Take Steps Now to Keep Mice Out This Fall

By Chris Williams on August 21, 2015.
Deer Mouse

We’re rapidly approaching the time of year when we start to get inundated with mouse calls. Why? You would think mice would be more active in the summer months than in the fall. They are, but they’re more active outside. When the temperature starts to drop and the days shorten, mice are driven to look for winter shelter.  Your nice warm house is looking pretty good to them about now.



Your House Has No Barriers to Mice

The good news for the mouse is that it’s extremely easy to get inside the average home. There are plenty of mouse-size openings near ground level and also near the roofline. Their small body size allows a young mouse to squeeze through a slot-like opening that is little more than ¼-inch high. If an opening is too small, a mouse will gnaw the edges to make it just large enough. A typical entrance point is around pipes. Mice will chew a small opening at any edge that opens into a void, or at the corner of a door so they can squeeze through when the door is closed. You can see why caulking openings is important. So is making sure that vents are screened, that doors have thresholds and weather-stripping, and that soffits are repaired.

Garage doors might be the number one entry point for mice. Very few older garage doors still have a tight seal. There are usually gaps in the bottom corners of the door and rubber thresholds wear and tear, and are easy to chew through. Once inside a garage, mice can access any part of your home by following lines or traveling in wall voids.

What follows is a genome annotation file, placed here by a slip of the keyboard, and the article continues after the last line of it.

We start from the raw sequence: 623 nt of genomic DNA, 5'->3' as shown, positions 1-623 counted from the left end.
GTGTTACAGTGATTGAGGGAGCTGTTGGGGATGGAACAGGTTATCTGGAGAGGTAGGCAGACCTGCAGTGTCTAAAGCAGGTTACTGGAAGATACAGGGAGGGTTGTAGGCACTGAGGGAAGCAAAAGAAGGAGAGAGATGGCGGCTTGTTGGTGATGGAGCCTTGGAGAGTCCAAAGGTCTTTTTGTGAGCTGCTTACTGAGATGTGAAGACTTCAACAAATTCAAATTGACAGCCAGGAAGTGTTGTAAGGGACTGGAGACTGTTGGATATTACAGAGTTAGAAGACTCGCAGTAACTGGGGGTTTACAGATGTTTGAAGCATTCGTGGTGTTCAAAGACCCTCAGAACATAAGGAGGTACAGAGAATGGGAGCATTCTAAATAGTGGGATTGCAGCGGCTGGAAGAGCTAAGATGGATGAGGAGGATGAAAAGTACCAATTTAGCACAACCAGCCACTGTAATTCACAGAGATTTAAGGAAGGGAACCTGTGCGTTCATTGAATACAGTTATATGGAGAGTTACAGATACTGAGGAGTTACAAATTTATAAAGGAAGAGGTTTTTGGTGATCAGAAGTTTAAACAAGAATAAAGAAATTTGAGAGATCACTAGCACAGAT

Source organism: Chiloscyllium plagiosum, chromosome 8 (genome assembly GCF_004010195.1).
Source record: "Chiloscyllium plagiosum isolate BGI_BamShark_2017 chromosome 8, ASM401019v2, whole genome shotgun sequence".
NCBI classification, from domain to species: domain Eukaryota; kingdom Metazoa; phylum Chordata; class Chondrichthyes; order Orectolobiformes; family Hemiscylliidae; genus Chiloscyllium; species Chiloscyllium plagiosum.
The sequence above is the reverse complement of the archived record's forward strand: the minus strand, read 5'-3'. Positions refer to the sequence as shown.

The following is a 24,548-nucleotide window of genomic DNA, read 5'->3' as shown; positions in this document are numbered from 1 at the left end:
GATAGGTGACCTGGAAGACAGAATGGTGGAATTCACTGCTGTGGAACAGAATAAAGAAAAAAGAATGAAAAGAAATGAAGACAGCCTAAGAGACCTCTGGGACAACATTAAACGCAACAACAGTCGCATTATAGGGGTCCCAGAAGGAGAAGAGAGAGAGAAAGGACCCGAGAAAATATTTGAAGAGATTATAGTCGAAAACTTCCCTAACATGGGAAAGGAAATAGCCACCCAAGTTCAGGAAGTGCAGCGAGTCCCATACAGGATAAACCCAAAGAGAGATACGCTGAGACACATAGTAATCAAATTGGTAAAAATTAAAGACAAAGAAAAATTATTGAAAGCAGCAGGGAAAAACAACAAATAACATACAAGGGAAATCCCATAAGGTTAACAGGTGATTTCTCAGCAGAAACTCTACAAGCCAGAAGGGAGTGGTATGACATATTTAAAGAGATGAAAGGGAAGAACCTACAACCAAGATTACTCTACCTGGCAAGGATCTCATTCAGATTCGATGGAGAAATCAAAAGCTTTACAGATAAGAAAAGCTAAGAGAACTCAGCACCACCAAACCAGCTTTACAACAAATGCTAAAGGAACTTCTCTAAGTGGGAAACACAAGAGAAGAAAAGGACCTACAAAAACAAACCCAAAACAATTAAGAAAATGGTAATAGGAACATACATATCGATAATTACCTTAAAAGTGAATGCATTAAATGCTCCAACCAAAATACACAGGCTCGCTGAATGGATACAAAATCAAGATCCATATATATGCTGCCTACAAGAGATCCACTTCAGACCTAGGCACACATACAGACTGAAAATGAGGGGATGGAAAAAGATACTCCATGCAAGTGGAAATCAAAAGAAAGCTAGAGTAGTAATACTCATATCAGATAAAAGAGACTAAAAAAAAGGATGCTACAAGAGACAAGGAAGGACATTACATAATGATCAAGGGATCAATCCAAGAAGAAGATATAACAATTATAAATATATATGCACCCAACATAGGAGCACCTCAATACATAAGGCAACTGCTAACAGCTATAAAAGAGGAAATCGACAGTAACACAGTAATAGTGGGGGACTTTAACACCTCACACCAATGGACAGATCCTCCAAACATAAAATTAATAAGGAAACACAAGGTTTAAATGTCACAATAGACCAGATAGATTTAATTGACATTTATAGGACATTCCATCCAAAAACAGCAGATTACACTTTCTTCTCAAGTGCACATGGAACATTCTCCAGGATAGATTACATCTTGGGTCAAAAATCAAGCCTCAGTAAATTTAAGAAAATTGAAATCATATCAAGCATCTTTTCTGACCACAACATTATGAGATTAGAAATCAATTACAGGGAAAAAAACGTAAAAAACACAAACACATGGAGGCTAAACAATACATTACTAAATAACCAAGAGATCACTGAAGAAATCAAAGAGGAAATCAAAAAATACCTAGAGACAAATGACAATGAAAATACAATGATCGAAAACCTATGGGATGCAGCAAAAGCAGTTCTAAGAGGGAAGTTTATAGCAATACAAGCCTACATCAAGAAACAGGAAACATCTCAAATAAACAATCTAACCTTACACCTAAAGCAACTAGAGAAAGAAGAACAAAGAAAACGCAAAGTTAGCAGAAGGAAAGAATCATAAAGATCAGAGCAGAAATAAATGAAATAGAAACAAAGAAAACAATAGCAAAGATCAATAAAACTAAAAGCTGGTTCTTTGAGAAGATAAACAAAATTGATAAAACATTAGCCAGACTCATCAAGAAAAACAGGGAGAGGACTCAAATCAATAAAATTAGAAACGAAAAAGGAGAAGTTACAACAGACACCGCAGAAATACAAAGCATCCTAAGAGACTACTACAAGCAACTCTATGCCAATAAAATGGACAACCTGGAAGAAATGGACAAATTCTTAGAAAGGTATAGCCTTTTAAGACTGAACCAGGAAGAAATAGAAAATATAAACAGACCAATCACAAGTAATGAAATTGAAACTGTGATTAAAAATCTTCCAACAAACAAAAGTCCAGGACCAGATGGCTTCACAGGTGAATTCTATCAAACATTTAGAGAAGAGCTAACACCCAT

Mice can get into attics from the exterior by climbing up outside walls or by walking tree branches, cables, or lines that enter the attic and then squeezing into the opening where the lines enter the house. Once near the roofline, mice can usually find lots of small openings that will allow them access to the attic or roof void. Mice can also get into attics once they are inside your home or garage. They simply travel along electrical lines or pipe chases inside wall voids, then up through the ceiling, or they enter through light fixtures or vent fans. Once inside, mice can move from ceiling voids into wall voids, or vice versa.

Let Us Mouse-Proof Your Home to Keep Mice Out

The way to stop mice from entering your home is to take measures that we call exclusion or “mouse-proofing.” This simply means closing holes, sealing gaps, tightening doors, screening vents – basically eliminating all the potential mouse entry points that you can find. The good news is that doing that keeps many insect pests out, too. At Colonial Pest, one of our specialties is pest exclusion. Our trained technicians know how to find and seal all those little openings that let mice inside. We use quality, warrantied materials to provide a permanent pest solution…and our work is guaranteed. Ask us about our pest exclusion program now, before the mice move in!


For more on mouse-proofing your home, check out these informational blogs:

Photo Credit: USDA Forest Service – North Central Research Station Archive, USDA Forest Service,



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